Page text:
The de Blasio Administration today announced it arrested a Staten Island man accused of impersonating a City Marshal in order to repossess taxi cabs and medallions from unsuspecting taxi owners. The arrest of Anthony Medina is part of the actions taken by this Administration to protect medallion owners and was investigated as part of a 45-day review of taxi medallion brokers.
“This arrest provides some long-awaited justice for medallion owners who were made victim of predatory practices for far too long,” said Mayor de Blasio. “Hard-working taxi drivers represent the best of this city, and my Administration won’t stand by while innocent New Yorkers are exploited.”
Medina was arrested today by the Sheriff’s Department outside of his Staten Island home and charged with four separate counts of criminal impersonation of a New York City Marshall. For at least three years and across four boroughs, Medina allegedly impersonated a marshal to help him seize taxis, medallions, and rate cards from owners who were allegedly in default to private lenders.
The Department was able to confirm at least three different episodes where Medina, while impersonating a Marshal, harassed cabdrivers, including:
- An incident where Medina came to a medallion owner’s home in July 2016 to repossess his cab, medallion, meter, and rate card while serving him with a false notice of seizure. Medina intimidated the man into surrendering the keys to his taxi, and the man also noticed that the car had already been broken into.
- An incident where Medina and an associate threateningly drove up to a parked taxi cab driver in the West Village in November 2017, shouting at him to get out of his taxi and give him the keys before serving him with a false notice of seizure and taking his vehicle.
- An incident where Medina broke into a taxi in Queens last May, removed a taxi medallion, rate card, and meter, and left a false notice of seizure. After the medallion owner paid his US debt, Medina, again impersonating a marshal, intimidated the man while returning the medallion, rate card, and meter, telling him not to tell TLC that the medallion had been removed.
The Sheriff’s Department confirmed that Medina was not a marshal, police officer or member of the Sheriff’s Department, despite serving documents claiming he was acting on their behalf. Beyond that, Marshals are not authorized to repossess taxi medallions unless the contested value is under $25,000.
Last month, the Sheriff’s Department began investigating illegal repossessions and seizures by individuals outlined in the report, beginning by interviewing medallion owners and their attorneys. The Department also attended several Taxicab & Limousine Commission outreach events to gather information from owners and drivers in attendance. From these efforts, the Department gained evidence to show probable cause that Medina was impersonating a marshal and conducting the seizures.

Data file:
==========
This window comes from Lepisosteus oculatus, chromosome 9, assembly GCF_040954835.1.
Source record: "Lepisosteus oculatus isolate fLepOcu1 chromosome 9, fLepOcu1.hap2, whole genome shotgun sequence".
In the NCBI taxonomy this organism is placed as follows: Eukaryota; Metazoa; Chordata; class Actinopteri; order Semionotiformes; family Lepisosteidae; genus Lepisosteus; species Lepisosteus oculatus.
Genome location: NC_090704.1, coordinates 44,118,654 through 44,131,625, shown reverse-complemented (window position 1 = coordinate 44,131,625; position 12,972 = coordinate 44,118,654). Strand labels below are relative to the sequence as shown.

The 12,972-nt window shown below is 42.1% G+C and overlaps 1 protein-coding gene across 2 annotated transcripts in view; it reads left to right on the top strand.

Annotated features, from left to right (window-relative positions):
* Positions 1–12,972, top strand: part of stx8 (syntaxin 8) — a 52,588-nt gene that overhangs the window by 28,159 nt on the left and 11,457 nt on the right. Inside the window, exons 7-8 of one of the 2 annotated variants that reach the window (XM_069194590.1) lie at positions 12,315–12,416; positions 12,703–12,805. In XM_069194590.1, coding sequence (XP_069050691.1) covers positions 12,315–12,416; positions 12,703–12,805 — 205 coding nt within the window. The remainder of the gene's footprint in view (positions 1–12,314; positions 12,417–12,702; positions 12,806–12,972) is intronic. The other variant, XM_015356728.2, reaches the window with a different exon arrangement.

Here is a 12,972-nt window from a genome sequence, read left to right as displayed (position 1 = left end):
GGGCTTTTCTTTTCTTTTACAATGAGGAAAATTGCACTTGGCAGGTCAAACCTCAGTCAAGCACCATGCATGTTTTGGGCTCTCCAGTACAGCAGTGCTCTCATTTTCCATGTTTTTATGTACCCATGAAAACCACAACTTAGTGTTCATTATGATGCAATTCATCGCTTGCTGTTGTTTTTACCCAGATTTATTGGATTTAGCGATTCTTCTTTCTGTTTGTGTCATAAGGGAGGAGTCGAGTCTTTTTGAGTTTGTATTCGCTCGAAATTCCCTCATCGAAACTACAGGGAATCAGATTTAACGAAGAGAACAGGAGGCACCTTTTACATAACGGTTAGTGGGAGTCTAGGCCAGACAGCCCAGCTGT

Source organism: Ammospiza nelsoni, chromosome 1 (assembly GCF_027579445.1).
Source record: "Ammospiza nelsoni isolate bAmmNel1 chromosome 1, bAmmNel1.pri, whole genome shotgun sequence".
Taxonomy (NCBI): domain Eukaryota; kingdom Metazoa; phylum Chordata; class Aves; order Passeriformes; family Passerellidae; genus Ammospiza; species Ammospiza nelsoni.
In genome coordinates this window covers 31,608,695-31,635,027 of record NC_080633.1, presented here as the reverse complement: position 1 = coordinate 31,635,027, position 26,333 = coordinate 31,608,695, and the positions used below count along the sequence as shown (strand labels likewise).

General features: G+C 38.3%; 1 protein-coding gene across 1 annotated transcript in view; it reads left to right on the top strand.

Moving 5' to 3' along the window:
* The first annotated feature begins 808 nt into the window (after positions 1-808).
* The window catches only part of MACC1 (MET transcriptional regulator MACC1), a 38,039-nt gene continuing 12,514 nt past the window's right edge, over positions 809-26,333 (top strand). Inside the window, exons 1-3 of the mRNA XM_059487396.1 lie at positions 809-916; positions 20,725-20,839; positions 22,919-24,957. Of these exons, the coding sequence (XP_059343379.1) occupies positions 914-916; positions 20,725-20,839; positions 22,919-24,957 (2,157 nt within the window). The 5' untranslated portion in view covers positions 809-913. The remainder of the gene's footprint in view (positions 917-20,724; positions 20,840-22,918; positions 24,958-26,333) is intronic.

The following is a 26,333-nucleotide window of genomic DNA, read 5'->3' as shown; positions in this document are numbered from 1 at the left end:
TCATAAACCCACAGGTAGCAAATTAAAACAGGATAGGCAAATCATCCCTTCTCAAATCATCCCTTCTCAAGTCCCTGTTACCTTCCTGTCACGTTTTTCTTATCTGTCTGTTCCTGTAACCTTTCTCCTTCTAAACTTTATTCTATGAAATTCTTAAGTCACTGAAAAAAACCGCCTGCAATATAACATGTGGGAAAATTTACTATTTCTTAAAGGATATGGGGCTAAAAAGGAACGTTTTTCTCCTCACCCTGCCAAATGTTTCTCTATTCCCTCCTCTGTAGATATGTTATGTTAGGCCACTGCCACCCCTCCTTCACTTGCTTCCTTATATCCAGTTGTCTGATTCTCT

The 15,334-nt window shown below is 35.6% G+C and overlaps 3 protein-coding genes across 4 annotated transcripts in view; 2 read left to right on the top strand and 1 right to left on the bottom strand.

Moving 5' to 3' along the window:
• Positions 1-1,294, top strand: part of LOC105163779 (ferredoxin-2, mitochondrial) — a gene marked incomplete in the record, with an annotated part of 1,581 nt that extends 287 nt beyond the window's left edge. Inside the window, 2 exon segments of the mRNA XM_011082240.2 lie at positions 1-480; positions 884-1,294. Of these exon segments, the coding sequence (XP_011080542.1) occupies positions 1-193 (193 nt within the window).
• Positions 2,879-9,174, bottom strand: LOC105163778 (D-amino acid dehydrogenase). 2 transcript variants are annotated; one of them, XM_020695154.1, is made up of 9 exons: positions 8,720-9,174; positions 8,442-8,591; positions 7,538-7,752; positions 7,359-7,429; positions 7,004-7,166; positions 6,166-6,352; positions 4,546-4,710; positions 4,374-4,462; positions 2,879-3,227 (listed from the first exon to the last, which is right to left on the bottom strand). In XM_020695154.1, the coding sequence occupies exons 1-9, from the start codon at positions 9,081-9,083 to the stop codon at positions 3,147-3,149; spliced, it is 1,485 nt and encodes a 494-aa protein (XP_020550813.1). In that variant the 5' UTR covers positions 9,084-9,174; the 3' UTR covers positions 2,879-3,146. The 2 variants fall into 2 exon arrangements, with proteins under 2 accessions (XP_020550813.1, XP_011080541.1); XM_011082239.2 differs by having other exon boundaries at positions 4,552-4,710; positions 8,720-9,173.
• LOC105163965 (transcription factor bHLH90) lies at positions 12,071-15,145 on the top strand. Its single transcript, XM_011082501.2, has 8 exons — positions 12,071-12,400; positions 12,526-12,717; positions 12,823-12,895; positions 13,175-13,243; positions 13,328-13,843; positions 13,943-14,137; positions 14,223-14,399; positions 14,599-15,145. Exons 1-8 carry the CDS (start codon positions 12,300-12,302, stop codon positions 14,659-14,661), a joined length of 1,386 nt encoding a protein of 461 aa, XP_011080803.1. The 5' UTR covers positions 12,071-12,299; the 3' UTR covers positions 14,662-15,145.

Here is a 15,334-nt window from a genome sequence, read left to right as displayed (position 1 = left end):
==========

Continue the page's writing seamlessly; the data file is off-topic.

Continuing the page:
Today’s arrest is the latest step in the City’s efforts to investigate predatory lending in the taxi industry. Last month, after a report in the New York Times exposed predatory practices within the industry, the Mayor ordered a 45-day review. The review is ongoing, and its findings will be announced this month.
The Sheriff’s Office encourages any taxi owner who has had their medallion repossessed by Medina to come forward. You can report it at (718) 707-2100.
“This arrest marks an important moment for all New York City taxi drivers and demonstrates that this Administration is fully prepared to bring to justice those harmed,” said Deputy Mayor Laura Anglin. “Taxi Medallion owners have already suffered a great deal and this Administration will continue to work across agencies to ensure we are investigating and finding those who have preyed upon these hard-working New Yorkers.”
“This individual’s actions as alleged are nothing short of brutal,” said Acting TLC Commissioner Bill Heinzen. “The City will not tolerate these kinds of illegal and callous actions against medallion owners.”
“New York City Taxi Medallion owners have suffered grave financial difficulties over the past few years due to a predatory lending practice in the medallion financing industry, and taking advantage of their vulnerability is despicable,” said Finance Commissioner Jacques Jiha. “As residents of this city, Taxi Medallion owners have legal rights and we are committed to protecting and preserving those rights. Any type of alleged impersonation of a Marshal, Sheriff or Police Officer to compel submission is intimidation that will not be tolerated. I have directed the Sheriff to continue to investigate these allegations and arrest those found using this unlawful and criminal collection practice.”